TENCH FISHING is mainly angler's favourite pursuit - and spring and summer is prime time to catch them. This insight and hints are sure to help get more green 'uns in your net.
Tench seem to do a vanishing act in the colder months, but as soon as the mercury levels start to climb they feed prolifically.
They make their presence clear by tiny little pinprick bubbles produced as they grub around on the bottom.
Pound for pound tench are up there with carp and barbel for their fighting prowess, and the males, with their large fins, can put up a real tussle.
Vast, clear pits festooned with weed offer the best chance of a really big tench, but decent-sized fish can readily be found in the tiniest of pools.
Carp fishermen regularly catch tench, but using a lighter set-up offers far better sport.
Use balanced gear and you’ll appreciate scraps from lively tench far more than targeting them on carp tackle.
Use an Avon rod, specialist float rod – even a pellet waggler rod – balanced with a medium-sized reel loaded with 6 to 8 lb mono.
This combo will be ideal for dealing with lively tench, as match gear is often undergunned for a species that favours life among weedbeds, lilies and reedbeds.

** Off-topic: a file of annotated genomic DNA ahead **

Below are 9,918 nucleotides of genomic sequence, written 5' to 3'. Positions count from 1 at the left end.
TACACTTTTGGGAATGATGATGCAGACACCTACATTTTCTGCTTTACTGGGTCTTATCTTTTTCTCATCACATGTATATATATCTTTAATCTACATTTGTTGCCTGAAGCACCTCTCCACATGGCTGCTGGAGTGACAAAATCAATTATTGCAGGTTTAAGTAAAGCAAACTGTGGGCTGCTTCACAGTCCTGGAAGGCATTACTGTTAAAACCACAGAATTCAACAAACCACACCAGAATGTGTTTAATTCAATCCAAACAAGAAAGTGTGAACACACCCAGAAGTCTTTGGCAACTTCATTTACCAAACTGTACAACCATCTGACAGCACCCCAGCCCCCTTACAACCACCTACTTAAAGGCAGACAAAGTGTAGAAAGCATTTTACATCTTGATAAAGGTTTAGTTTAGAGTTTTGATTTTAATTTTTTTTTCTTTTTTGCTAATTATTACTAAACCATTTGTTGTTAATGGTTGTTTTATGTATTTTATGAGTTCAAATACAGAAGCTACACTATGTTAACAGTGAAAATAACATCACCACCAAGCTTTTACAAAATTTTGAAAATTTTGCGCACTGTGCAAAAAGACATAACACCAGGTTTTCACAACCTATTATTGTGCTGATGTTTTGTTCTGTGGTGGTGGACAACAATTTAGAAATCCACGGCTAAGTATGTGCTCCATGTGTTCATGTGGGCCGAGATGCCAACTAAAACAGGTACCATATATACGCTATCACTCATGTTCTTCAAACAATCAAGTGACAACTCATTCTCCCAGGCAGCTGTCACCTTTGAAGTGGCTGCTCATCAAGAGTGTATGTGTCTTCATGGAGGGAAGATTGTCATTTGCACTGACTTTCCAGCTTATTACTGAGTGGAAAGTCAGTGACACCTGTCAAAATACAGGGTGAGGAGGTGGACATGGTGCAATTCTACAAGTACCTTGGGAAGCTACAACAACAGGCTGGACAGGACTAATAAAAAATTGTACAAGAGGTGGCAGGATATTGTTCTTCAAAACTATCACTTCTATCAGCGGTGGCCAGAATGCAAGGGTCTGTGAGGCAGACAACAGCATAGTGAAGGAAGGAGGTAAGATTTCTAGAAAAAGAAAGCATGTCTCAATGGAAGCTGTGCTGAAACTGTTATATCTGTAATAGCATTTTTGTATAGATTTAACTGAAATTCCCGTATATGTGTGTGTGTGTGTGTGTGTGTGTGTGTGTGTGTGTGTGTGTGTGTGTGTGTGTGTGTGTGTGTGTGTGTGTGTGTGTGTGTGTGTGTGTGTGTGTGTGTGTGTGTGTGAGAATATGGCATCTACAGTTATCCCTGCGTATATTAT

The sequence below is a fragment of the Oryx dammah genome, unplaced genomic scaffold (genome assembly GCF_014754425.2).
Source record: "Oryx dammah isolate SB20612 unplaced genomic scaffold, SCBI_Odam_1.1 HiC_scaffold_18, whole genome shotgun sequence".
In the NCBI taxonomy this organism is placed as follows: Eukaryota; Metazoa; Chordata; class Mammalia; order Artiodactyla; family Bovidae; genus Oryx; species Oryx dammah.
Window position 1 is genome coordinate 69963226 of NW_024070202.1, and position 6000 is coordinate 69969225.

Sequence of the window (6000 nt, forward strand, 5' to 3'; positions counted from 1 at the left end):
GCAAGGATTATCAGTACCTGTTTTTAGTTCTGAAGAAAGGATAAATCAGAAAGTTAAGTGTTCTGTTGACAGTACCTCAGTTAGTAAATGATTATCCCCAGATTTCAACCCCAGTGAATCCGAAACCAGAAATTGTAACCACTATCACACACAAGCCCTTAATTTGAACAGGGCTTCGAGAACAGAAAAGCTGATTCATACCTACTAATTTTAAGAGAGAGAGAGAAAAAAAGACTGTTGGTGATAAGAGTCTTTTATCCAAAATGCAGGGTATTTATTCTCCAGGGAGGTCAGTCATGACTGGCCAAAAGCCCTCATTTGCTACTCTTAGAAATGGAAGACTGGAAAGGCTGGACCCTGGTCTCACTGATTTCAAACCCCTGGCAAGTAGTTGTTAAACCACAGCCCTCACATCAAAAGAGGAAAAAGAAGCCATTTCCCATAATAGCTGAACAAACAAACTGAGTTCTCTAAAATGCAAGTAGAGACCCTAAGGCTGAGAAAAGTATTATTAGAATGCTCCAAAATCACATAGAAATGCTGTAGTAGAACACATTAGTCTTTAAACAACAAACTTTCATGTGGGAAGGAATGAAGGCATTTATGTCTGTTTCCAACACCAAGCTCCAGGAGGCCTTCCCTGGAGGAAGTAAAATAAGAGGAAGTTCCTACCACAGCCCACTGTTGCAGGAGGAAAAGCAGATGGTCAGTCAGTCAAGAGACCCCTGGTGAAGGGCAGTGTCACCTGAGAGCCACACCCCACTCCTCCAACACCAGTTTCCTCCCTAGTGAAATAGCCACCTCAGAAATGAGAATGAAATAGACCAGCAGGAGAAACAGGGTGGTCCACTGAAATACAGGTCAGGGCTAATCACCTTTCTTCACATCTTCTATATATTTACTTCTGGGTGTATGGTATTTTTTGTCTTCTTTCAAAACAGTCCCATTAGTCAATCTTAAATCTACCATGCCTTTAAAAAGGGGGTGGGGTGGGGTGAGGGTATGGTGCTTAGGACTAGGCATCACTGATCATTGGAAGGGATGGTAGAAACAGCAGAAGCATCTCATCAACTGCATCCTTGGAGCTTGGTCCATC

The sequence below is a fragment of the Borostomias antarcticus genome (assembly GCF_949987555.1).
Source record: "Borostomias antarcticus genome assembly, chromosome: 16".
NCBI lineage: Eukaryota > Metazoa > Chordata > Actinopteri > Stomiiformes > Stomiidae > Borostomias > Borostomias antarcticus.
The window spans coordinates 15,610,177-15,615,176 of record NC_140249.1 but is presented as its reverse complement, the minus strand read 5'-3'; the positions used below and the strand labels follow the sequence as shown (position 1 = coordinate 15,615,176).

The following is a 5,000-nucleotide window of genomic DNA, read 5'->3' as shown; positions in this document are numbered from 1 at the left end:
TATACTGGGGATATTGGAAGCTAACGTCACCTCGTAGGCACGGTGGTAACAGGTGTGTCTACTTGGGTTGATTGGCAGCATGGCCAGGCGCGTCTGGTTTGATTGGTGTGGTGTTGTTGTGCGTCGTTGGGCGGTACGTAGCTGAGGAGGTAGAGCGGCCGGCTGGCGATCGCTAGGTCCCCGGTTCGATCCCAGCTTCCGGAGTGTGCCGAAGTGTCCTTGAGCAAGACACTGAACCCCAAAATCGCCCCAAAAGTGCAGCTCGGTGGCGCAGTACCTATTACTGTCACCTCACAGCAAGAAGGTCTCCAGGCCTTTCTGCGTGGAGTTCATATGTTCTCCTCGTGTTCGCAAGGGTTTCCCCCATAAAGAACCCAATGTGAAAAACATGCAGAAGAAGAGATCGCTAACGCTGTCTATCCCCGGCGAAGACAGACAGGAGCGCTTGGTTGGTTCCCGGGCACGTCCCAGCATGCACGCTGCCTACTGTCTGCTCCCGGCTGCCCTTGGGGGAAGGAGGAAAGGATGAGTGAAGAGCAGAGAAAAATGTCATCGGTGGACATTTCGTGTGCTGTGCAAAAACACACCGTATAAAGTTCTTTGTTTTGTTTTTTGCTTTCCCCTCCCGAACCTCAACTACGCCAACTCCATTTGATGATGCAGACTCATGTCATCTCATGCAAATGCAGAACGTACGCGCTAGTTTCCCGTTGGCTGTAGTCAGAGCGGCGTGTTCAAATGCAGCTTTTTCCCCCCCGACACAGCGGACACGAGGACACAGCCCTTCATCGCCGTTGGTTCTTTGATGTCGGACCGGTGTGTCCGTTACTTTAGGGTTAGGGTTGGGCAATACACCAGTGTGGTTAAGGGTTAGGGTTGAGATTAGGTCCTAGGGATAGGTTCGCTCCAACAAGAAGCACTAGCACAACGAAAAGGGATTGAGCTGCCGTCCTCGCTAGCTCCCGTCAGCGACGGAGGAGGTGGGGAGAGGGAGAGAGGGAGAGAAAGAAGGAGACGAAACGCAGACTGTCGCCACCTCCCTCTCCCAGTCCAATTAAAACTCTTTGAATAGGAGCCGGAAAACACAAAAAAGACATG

If you’re keen float angler, be sure to read our float fishing for tench article which tells you plenty more that you really need to know.
Whichever tactics you use, note that tench love margin shelves and foliage but locating shoals in larger venues can be harder.
A rule of thumb is that they follow favourable winds, so if the wind is blowing in your face you’re probably going to be among this nomadic species.
Tench are a popular summer target from all types of stillwaters. Huge 10 lb-plus specimens are often caught from large clear waters where dense weed beds promote rich, natural food larders.
But even tiny ponds are capable of yielding substantial fish.
Tench patrol features such as bars, plateaux, islands and margins, where they feast on tiny snails and other tasty organisms.
Tiny fizzing bubbles are a tell-tale sign that the tench are on the munch and nothing beats targeting them with stout float gear.
Although tench readily inhale large baits intended for carp, smaller baits that mimic their natural food menu can often yield more bites.
Crunchy little casters are unbeatable tench tucker, as is hemp. They are also complete suckers for sweetcorn.